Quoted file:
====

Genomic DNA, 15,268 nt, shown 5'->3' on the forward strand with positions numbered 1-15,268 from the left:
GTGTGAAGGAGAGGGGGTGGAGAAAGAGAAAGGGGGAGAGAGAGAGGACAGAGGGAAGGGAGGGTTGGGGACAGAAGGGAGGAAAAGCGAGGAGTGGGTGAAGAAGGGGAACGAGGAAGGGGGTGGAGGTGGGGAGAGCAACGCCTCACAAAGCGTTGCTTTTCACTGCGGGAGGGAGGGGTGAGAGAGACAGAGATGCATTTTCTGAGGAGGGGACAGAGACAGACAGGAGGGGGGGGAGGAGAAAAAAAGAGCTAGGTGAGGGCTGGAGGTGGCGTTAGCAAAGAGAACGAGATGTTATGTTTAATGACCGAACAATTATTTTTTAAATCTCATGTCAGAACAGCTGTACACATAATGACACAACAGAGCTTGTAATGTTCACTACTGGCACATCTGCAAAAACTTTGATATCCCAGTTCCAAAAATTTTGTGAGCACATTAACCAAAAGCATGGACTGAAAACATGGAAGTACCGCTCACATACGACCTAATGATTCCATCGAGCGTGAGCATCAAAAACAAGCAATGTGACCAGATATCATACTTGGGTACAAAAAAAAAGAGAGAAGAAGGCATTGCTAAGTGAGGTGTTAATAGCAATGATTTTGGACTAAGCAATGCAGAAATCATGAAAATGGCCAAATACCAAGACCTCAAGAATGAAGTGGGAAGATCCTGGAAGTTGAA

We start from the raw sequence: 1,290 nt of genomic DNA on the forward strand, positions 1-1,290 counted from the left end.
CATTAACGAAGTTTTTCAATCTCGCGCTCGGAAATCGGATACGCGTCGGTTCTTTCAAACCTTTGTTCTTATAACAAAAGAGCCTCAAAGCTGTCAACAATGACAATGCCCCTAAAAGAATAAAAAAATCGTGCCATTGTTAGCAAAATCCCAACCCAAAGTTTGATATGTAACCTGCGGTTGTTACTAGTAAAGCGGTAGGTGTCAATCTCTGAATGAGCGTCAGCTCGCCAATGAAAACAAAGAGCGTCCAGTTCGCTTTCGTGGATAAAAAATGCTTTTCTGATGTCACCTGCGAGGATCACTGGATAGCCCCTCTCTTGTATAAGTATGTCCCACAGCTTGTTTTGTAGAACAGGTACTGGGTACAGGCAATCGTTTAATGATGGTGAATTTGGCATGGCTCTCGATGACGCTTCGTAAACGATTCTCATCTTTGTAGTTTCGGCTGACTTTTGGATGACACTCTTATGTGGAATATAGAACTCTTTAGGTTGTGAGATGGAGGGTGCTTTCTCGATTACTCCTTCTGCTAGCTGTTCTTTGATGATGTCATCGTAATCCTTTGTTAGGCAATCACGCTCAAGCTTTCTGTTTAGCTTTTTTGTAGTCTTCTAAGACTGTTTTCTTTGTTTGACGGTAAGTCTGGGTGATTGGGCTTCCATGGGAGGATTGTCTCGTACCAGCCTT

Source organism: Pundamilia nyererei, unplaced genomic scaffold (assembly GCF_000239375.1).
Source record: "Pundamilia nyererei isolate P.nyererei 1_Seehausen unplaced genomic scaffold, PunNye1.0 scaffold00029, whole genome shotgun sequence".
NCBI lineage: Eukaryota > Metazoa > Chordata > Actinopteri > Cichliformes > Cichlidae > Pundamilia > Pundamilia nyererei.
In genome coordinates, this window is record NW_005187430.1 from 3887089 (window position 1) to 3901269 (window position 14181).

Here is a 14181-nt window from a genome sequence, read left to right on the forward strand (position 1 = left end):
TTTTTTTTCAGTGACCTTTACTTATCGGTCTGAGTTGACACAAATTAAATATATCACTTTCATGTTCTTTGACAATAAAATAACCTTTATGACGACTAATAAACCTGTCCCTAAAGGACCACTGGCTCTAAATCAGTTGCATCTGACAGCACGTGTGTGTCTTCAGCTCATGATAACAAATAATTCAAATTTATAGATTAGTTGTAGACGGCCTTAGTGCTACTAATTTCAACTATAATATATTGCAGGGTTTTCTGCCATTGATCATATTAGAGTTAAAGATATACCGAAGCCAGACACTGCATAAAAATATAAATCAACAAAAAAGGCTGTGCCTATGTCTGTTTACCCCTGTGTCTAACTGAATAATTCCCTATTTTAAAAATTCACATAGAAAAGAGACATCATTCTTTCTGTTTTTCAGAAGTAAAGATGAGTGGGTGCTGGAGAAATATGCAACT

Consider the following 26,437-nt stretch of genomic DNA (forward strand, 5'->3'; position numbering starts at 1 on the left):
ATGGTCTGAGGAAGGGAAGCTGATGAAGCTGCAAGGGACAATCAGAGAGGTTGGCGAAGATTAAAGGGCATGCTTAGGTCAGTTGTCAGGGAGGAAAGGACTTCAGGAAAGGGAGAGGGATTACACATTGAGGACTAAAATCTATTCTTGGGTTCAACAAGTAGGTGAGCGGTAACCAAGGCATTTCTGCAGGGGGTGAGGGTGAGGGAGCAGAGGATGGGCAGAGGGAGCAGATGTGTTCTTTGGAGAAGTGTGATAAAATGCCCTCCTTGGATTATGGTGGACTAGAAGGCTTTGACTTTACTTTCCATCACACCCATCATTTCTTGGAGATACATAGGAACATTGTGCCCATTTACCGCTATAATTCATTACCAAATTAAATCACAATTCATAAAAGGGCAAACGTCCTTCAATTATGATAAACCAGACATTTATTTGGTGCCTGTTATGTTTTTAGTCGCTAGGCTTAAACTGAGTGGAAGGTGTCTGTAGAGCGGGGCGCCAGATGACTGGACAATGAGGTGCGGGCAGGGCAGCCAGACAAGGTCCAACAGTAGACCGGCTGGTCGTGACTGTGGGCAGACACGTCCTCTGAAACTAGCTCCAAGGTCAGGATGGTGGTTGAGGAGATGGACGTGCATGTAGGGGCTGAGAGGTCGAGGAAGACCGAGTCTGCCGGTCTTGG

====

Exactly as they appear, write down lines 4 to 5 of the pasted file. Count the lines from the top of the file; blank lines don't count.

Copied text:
CATTAACGAAGTTTTTCAATCTCGCGCTCGGAAATCGGATACGCGTCGGTTCTTTCAAACCTTTGTTCTTATAACAAAAGAGCCTCAAAGCTGTCAACAATGACAATGCCCCTAAAAGAATAAAAAAATCGTGCCATTGTTAGCAAAATCCCAACCCAAAGTTTGATATGTAACCTGCGGTTGTTACTAGTAAAGCGGTAGGTGTCAATCTCTGAATGAGCGTCAGCTCGCCAATGAAAACAAAGAGCGTCCAGTTCGCTTTCGTGGATAAAAAATGCTTTTCTGATGTCACCTGCGAGGATCACTGGATAGCCCCTCTCTTGTATAAGTATGTCCCACAGCTTGTTTTGTAGAACAGGTACTGGGTACAGGCAATCGTTTAATGATGGTGAATTTGGCATGGCTCTCGATGACGCTTCGTAAACGATTCTCATCTTTGTAGTTTCGGCTGACTTTTGGATGACACTCTTATGTGGAATATAGAACTCTTTAGGTTGTGAGATGGAGGGTGCTTTCTCGATTACTCCTTCTGCTAGCTGTTCTTTGATGATGTCATCGTAATCCTTTGTTAGGCAATCACGCTCAAGCTTTCTGTTTAGCTTTTTTGTAGTCTTCTAAGACTGTTTTCTTTGTTTGACGGTAAGTCTGGGTGATTGGGCTTCCATGGGAGGATTGTCTCGTACCAGCCTT

Source organism: Pundamilia nyererei, unplaced genomic scaffold (assembly GCF_000239375.1).